Part 2 of Citizens' Firearms Class - at the Range

Part 2 of Citizens' Firearms Class - at the Range

This is a discussion on Part 2 of Citizens' Firearms Class - at the Range within the Defensive Carry & Tactical Training forums, part of the Defensive Carry Discussions category; Well, this morning was part 2 of our Citizens' Firearms Class taught by the instructors of the Wetumpka Police Department - range time! I've been ...

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Thread: Part 2 of Citizens' Firearms Class - at the Range

  1. #1
    Senior Member Array mano3's Avatar
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    Part 2 of Citizens' Firearms Class - at the Range

    Well, this morning was part 2 of our Citizens' Firearms Class taught by the instructors of the Wetumpka Police Department - range time!

    I've been shooting pistols now for over five years, but today I learned a lot:

    1. I can hit center mass from 15 yards with a 2'' barrel compact .45

    2. I can handle the recoil of a 2'' barrel compact .45

    3. I CAN'T manage the recoil of a 2'' barrel compact .45

    4. I either need a bigger .45 or a compact 9mm


    The first picture is 'just shooting' center mass from 15 yards. I fired 43 rounds of 230gr. FMJ. Notice most of them going low-left. I tried compensating by aiming high and right of the target:

    Range ALL.jpg


    This picture is trying for accuracy at 15 yards. 7 rounds of 230gr. FMJ and I was again aiming at high and right of the target. Again, low-left.

    Range AIM.jpg
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    VIP Member Array Harryball's Avatar
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    Mano at first glance I think your anticipating recoil, maybe even slapping the trigger. If this is the case, try this dry fire drill. Place a penny on the front of your weapon, then pull the trigger, trying not to bounce the penny off the weapon. Next, at the range have someone load your mag and place a snap cap in the mag, with you not knowing which spot the snap cap will be in. . If you jerk the weapon down, you know that your anticipating recoil.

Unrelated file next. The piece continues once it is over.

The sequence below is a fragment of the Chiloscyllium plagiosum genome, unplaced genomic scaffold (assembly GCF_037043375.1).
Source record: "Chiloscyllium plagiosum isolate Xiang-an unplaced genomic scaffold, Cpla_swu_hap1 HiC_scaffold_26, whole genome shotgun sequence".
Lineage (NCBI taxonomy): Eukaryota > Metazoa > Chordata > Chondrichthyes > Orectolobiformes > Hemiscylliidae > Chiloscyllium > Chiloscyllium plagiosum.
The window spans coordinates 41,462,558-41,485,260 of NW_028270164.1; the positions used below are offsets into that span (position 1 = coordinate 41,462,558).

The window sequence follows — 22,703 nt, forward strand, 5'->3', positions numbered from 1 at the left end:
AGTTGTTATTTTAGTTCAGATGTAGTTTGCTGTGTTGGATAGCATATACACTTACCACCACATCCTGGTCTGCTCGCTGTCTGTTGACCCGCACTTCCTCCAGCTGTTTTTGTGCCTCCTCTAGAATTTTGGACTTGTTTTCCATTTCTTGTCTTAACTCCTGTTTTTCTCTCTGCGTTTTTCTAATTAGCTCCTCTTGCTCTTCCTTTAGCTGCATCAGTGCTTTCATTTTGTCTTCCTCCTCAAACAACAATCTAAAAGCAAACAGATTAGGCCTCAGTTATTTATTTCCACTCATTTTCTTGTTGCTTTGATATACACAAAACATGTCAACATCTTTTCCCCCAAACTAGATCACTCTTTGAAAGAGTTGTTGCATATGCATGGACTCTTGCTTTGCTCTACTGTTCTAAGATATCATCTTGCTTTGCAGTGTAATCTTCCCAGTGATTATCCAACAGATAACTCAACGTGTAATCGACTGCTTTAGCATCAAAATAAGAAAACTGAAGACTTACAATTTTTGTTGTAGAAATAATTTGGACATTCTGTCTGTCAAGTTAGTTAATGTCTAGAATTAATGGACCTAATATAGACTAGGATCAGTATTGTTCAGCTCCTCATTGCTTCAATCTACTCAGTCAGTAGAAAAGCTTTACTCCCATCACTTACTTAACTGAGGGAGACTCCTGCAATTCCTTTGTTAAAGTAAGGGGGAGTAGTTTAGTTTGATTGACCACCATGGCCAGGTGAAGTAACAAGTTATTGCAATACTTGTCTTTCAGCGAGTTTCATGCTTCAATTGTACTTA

P.S. to add. Your shots were combat accurate at the range you were shooting....
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    Quote Originally Posted by mano3 View Post
    Well, this morning was part 2 of our Citizens' Firearms Class taught by the instructors of the Wetumpka Police Department - range time!

    I've been shooting pistols now for over five years, but today I learned a lot:

    1. I can hit center mass from 15 yards with a 2'' barrel compact .45

    2. I can handle the recoil of a 2'' barrel compact .45

    3. I CAN'T manage the recoil of a 2'' barrel compact .45

    4. I either need a bigger .45 or a compact 9mm


    The first picture is 'just shooting' center mass from 15 yards. I fired 43 rounds of 230gr. FMJ. Notice most of them going low-left. I tried compensating by aiming high and right of the target:

    Range ALL.jpg


    This picture is trying for accuracy at 15 yards. 7 rounds of 230gr. FMJ and I was again aiming at high and right of the target. Again, low-left.

    Range AIM.jpg
    Remember you are shooting a 2" barrel.

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    VIP Member Array ccw9mm's Avatar
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    As suggested, it might be you and your technique:
    • Right-handed pistol correction: click.
    • Left-handed pistol correction: click.


    Something to consider. Regarding a "snubbie" type gun (revolver or pistol), there's very little change in angle required to send a bullet fairly far off target. And which gun can make all the difference. For example, I suck at aiming with a 2in snubbie revolver, but I'm fairly scary accurate with the little KelTec P3AT, despite the P3AT being far more brutal to my hands than any revolver. Go figure.
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    Senior Member Array mano3's Avatar
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    Yup, I'm anticipating recoil...